QUESTION: Recently, I paid $40.00 at auction for an item about which I know little. This seems to happen more often now. I guess you may have rubbed off on me. The large ovoid red jug was described as an oriental urn. It stands 12-inches high, is 8-inches wide at its maximum point, and has a 3-inch opening at the top. It is glazed inside and weighs 7 pounds. The bottom shows deterioration. What did I purchase? – AM, San Antonio, TX, Email Question
ANSWER: You purchased a problem. The auctioneer covered his bases by describing the object as an “oriental urn.” The description is so general as to be meaningless At best, it means the urn was made somewhere in Asia at some unknown date. It could have been a few years or decades ago. It most certainly was not centuries.
Your vase has an earthenware, a polite term for clay, body. In order for it to hold liquid, it has to be glazed. Because the vase had to be fired in a kiln, the bottom had to be unglazed, otherwise the base would stick to the kiln floor. As a result, if the vase base is exposed to water or moisture, the clay will deteriorate. This is what happened to the vase you own.
The lack of any maker’s or country of origin mark suggest the vase was sold initially as a decorative accessory to be set on a porch or outside in a garden. Chances of it dating prior to 1950 are minimal.
Its secondary market value is decorative. At $40.00, you paid a steep price. The old trade adage of “if you do not know what you are buying, do not buy it” applies. Collectors love to take chances. Wise collectors know when “the chance” is not worth the financial outlay.
QUESTION: I own a 25-pound aerial practice bomb, a replica of an actual bomb. The bomb has a smoke bomb down the middle so the pilot or his helper could look back and see how close he came to his target. What is its value? – KT, Madisonville, KY, Email Question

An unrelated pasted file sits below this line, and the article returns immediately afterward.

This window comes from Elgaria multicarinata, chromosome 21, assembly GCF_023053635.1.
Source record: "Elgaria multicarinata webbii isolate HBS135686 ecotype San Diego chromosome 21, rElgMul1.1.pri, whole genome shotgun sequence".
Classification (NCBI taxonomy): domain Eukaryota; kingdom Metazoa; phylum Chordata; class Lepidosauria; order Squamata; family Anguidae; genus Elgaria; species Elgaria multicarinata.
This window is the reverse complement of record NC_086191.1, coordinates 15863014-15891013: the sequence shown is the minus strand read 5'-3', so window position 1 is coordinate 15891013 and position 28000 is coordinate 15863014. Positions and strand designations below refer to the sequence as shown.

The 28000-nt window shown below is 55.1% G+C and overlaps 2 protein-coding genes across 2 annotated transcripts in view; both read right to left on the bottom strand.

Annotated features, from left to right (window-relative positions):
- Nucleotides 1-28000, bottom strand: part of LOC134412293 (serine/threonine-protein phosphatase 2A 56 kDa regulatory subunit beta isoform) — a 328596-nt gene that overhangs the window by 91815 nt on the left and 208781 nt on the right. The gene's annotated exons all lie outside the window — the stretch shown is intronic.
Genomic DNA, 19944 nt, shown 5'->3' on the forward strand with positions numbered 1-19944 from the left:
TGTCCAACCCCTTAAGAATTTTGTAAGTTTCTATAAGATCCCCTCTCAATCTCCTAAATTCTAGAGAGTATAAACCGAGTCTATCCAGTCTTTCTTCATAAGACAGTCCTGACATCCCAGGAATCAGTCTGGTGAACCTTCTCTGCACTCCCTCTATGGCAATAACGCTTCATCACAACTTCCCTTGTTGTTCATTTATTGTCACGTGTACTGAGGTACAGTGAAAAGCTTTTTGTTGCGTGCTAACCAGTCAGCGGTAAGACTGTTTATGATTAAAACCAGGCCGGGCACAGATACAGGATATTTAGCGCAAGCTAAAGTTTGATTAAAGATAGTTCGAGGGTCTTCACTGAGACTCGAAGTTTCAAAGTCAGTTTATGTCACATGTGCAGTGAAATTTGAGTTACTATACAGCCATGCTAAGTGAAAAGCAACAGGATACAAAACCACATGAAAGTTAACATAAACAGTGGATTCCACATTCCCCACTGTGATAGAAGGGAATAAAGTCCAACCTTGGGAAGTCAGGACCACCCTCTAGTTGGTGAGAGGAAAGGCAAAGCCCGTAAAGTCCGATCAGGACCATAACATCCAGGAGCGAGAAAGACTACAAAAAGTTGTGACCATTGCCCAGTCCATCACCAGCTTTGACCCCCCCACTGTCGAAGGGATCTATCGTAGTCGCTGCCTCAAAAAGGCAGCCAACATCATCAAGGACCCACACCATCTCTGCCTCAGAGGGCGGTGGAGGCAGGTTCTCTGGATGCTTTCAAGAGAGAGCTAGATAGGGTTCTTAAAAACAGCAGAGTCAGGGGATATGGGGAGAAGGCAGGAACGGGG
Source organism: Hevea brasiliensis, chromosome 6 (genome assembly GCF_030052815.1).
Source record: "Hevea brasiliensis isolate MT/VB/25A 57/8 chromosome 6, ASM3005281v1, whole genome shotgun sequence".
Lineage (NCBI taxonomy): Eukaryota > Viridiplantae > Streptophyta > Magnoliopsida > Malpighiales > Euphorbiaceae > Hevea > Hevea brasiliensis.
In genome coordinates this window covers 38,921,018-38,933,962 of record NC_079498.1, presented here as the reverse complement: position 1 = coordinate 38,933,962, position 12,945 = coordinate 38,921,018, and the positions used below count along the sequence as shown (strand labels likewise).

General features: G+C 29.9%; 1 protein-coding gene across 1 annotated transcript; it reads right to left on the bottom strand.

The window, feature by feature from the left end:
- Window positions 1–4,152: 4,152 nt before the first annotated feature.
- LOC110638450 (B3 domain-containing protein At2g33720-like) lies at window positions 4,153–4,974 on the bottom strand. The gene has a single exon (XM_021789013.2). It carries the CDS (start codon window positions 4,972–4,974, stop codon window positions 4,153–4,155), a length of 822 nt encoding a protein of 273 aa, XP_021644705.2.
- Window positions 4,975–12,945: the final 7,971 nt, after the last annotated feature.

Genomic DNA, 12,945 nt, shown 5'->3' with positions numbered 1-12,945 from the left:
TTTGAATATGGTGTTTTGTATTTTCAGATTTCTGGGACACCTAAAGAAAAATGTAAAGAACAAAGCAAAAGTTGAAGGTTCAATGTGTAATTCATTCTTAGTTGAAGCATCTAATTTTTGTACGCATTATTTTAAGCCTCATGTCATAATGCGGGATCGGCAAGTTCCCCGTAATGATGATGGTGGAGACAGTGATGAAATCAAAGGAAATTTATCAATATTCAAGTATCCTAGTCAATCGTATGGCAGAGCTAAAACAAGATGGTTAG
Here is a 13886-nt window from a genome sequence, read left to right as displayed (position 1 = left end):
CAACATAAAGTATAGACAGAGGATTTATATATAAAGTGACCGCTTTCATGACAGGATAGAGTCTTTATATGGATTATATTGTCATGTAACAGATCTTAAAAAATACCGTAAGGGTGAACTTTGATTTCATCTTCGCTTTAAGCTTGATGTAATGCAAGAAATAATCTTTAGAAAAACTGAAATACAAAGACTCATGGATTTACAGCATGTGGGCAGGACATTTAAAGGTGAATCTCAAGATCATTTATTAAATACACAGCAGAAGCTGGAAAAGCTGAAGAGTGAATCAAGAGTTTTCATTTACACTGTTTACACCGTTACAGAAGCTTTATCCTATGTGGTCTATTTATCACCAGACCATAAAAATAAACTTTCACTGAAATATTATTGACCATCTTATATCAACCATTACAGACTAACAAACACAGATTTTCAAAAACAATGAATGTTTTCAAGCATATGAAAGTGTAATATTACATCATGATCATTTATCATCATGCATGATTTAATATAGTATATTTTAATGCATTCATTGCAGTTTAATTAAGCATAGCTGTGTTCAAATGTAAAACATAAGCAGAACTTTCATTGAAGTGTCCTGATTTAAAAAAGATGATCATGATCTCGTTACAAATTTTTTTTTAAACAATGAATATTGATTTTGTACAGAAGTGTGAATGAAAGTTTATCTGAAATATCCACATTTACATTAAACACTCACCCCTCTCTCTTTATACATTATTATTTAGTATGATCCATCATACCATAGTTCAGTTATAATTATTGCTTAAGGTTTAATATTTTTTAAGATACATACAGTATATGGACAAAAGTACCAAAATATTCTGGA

ANSWER: Who doesn’t have an old military practice bomb in their basement? An internet search revealed a wealth of information on US military practice bombs. The website www.nebraskaaircrash.com featured an article by Jerry Penry on “Practice Bombs of WWII.” (www.nebraskaaircrash.com/practicebombs/main.html). Clicking on each of the pictured practiced bombs provides detailed information about the bomb. Also, mortar shells and marker bombs are often confused with practice bombs.
Research persistence counts. On www.armslist.com, I found an advertisement for a 25 pound, Vietnam era MK76 Mod5 dummy training bomb. It is identical to the bomb you own. The asking price is $65.00, picked up at the seller’s home. The listing notes a similar bomb sold recently on eBay for $75.00.
A detailed history of the MK-76 practice bomb, used by the Navy, is found on https://thelexicans.wordpress.com/2012/10/26/a-mk-76-tale/. The article notes: “The MK-76 is only about 2 feet long, weighs 25 pounds, has a fat little front body and a set of fins welded to that body. The center of the bomb body and fins is hollow, there is a charge in the nose that goes off when the bomb impacts and the point of impact is marked by the white smoke from the charge. At night, there is a visible flash. The AF version of the MK-76 is the BDU-33, it’s zackly [exactly] the same bomb.”
An example in near mint condition with all markings intact brought $90.00 against a $100.00 to $200.00 estimate at Affiliated Auctions. Given the condition of your example, excluding the Batman action figure that mysteriously sits atop it, the Vietnam error practice bomb is worth between $50.00 and $60.00.
Harry L. Rinker welcomes questions from readers about collectibles, those mass-produced items from the twentieth and twenty-first centuries. Selected letters will be answered in this column. Harry cannot provide personal answers. Photos and other material submitted cannot be returned. Send your questions to: Rinker on Collectibles, 5955 Mill Point Court SE, Kentwood, MI 49512. You also can e-mail your questions to email@example.com. Only e-mails containing a full name and mailing address will be considered.
You can listen and participate in WHATCHA GOT?, Harry’s antiques and collectibles radio call-in show, on Sunday mornings between 8:00 AM and 10:00 AM Eastern Time. If you cannot find it on a station in your area, WHATCHA GOT? streams live on the Internet at www.gcnlive.com.
SELL, KEEP OR TOSS?: HOW TO DOWNSIZE A HOME, SETTLE AN ESTATE, AND APPRAISE PERSONAL PROPERTY (House of Collectibles, an imprint of Random House Information Group, $17.99), Harry’s latest book, is available at your favorite bookstore and via www.harryrinker.com.